Word representation in vector space
To model and analyse any unstructured data (like text), we need to transform it into a vector space, so the machine learning algorithm processes it as a feature of vectors. There has been vast research done on the methodologies used in feature representation of text data, each newer method being more computationally complex and better at representing text. From bag of words as sparse vectors to N-gram representations, pre-trained word embeddings and sub-word level representation, there has been a true evolution when it comes to understanding what a word actually means. We will give a general definition of a few of these representations and then compare the model performances using two of the methods.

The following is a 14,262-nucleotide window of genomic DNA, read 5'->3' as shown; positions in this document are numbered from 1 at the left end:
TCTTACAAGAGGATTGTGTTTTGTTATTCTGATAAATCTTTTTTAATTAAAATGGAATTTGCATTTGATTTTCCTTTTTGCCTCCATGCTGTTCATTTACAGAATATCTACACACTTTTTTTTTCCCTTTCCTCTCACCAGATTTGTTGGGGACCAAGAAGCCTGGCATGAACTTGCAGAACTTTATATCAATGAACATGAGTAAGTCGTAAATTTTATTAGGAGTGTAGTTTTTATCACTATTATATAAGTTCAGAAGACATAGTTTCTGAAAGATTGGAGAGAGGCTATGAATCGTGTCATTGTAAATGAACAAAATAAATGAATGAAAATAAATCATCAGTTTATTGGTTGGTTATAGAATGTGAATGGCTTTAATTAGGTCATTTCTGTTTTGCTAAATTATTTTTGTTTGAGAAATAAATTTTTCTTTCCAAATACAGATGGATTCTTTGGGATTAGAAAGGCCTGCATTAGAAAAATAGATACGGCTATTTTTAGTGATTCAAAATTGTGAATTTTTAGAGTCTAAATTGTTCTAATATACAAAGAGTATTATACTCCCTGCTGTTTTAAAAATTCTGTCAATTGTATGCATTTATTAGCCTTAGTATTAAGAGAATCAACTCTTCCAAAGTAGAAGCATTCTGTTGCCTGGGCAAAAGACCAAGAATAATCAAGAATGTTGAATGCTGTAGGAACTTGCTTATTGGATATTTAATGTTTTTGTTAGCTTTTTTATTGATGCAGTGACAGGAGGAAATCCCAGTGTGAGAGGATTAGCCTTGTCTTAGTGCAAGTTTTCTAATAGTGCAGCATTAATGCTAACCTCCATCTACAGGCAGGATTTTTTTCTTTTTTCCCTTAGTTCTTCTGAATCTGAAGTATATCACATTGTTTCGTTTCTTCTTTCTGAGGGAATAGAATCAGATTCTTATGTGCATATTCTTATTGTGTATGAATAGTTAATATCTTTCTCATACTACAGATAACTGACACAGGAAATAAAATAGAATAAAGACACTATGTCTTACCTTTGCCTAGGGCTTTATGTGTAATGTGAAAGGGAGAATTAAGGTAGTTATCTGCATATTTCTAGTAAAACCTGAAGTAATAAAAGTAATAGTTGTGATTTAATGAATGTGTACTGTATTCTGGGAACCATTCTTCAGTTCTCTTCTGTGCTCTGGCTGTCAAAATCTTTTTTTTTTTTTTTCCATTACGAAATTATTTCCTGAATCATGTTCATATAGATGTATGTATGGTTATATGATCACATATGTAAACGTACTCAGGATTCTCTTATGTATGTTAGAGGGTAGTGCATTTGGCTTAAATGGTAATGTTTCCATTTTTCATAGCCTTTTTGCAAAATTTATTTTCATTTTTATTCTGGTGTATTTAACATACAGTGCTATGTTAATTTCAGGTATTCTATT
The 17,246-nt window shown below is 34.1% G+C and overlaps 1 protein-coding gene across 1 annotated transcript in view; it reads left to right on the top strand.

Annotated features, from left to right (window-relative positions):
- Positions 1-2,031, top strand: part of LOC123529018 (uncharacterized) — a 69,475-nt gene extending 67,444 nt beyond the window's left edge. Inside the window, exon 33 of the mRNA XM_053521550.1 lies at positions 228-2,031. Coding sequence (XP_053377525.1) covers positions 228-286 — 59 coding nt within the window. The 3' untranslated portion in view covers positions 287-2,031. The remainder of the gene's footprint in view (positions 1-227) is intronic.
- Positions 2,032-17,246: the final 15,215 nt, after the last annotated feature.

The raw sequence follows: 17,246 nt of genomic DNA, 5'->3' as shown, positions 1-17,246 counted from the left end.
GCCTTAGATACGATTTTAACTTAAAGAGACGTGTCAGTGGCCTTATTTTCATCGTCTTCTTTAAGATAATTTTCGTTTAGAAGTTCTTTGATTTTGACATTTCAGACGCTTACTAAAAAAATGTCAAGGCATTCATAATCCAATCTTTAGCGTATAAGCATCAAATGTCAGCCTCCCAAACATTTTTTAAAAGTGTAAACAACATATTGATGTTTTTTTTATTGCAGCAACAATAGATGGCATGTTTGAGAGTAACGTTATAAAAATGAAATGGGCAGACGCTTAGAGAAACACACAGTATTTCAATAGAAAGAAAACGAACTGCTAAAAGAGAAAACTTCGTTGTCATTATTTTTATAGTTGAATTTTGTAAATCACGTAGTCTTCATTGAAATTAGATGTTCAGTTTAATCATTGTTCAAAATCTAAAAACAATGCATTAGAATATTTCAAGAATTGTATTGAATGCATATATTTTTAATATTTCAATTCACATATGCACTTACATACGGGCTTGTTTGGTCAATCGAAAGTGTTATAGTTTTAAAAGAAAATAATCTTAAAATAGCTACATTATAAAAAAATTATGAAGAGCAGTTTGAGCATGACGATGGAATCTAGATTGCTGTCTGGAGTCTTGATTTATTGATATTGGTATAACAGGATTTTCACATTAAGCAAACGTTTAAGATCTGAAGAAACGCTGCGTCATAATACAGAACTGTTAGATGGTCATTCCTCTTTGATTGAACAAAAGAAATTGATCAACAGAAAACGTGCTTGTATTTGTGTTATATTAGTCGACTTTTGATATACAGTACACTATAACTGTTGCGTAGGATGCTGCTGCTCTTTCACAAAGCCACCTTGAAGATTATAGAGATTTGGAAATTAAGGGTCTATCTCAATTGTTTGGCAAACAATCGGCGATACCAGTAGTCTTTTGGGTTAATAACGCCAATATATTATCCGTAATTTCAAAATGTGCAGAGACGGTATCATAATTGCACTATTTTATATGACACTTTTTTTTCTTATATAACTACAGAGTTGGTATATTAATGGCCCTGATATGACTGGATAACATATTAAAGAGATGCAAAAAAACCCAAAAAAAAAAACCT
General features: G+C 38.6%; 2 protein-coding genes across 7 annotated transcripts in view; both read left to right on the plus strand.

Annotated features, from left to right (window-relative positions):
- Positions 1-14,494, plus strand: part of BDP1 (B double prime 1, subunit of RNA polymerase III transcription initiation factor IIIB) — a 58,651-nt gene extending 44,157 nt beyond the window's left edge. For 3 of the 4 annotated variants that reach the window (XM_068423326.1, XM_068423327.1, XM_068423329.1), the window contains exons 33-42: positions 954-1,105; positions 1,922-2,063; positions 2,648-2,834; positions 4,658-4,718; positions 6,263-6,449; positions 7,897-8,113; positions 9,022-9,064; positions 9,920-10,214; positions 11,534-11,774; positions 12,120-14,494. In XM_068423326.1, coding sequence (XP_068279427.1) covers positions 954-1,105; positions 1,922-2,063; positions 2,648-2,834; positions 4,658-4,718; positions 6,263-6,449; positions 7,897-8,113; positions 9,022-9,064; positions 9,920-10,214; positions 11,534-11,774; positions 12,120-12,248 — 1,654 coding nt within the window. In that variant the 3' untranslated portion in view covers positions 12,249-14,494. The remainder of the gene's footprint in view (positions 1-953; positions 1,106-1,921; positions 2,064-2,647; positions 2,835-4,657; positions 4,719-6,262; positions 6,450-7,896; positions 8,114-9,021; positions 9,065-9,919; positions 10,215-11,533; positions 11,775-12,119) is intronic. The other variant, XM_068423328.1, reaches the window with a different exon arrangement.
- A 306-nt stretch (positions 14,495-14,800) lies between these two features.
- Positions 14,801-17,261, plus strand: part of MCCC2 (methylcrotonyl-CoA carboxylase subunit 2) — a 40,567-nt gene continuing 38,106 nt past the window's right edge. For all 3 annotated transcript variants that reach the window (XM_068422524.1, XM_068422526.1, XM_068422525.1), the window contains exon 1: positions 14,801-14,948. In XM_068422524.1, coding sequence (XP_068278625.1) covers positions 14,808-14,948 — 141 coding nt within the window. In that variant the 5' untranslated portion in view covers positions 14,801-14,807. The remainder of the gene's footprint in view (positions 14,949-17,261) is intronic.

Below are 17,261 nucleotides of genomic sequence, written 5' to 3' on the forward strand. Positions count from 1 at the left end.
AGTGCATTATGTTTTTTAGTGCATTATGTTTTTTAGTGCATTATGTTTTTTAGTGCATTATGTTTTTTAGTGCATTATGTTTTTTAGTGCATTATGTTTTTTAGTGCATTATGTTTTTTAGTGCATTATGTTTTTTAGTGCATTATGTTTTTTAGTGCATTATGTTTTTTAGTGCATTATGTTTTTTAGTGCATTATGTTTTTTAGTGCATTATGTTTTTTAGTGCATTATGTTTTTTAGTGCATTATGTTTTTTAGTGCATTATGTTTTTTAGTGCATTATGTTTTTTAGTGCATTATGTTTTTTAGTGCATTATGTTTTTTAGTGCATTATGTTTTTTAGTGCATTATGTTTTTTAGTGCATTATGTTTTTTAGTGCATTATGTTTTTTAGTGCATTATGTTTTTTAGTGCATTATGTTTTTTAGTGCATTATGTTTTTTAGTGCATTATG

Bag Of Words
The earliest and most basic representation of features from a block of text is a Bag-Of-Words approach (BOW). This method in its simplest form uses the occurrences of words in the document to create a vocabulary that is encoded into vectors for each sentence. A sentence will have a vector with length the same as the number of words in the vocabulary. Let us assume our dataset has three sentences:
- The weather is cold
- Cold season is cold
- The pizza season is here